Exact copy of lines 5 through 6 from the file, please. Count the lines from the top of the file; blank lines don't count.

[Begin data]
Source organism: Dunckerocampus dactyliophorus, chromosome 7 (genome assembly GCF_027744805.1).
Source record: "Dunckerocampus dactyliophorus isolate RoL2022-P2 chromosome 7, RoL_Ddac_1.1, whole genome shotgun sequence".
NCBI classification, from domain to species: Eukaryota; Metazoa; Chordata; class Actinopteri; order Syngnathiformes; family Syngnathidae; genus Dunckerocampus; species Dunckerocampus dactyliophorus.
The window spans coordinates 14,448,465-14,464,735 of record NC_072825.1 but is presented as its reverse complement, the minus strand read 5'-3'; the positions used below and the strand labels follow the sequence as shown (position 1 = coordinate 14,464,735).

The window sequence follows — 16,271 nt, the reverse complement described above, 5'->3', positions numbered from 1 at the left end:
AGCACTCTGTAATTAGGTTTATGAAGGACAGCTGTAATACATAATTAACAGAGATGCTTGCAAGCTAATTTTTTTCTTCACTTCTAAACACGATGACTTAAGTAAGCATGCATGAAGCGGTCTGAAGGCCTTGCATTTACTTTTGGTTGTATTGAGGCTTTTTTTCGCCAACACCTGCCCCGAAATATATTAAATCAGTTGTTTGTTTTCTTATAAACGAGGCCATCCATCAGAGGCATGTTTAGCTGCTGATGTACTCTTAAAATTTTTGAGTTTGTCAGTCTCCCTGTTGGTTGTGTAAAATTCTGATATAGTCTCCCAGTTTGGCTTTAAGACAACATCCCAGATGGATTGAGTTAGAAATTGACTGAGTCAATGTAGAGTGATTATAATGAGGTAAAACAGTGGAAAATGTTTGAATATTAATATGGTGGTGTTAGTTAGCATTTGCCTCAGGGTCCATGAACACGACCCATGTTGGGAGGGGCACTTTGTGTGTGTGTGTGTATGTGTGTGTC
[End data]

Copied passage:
The window sequence follows — 16,271 nt, the reverse complement described above, 5'->3', positions numbered from 1 at the left end:
AGCACTCTGTAATTAGGTTTATGAAGGACAGCTGTAATACATAATTAACAGAGATGCTTGCAAGCTAATTTTTTTCTTCACTTCTAAACACGATGACTTAAGTAAGCATGCATGAAGCGGTCTGAAGGCCTTGCATTTACTTTTGGTTGTATTGAGGCTTTTTTTCGCCAACACCTGCCCCGAAATATATTAAATCAGTTGTTTGTTTTCTTATAAACGAGGCCATCCATCAGAGGCATGTTTAGCTGCTGATGTACTCTTAAAATTTTTGAGTTTGTCAGTCTCCCTGTTGGTTGTGTAAAATTCTGATATAGTCTCCCAGTTTGGCTTTAAGACAACATCCCAGATGGATTGAGTTAGAAATTGACTGAGTCAATGTAGAGTGATTATAATGAGGTAAAACAGTGGAAAATGTTTGAATATTAATATGGTGGTGTTAGTTAGCATTTGCCTCAGGGTCCATGAACACGACCCATGTTGGGAGGGGCACTTTGTGTGTGTGTGTGTATGTGTGTGTC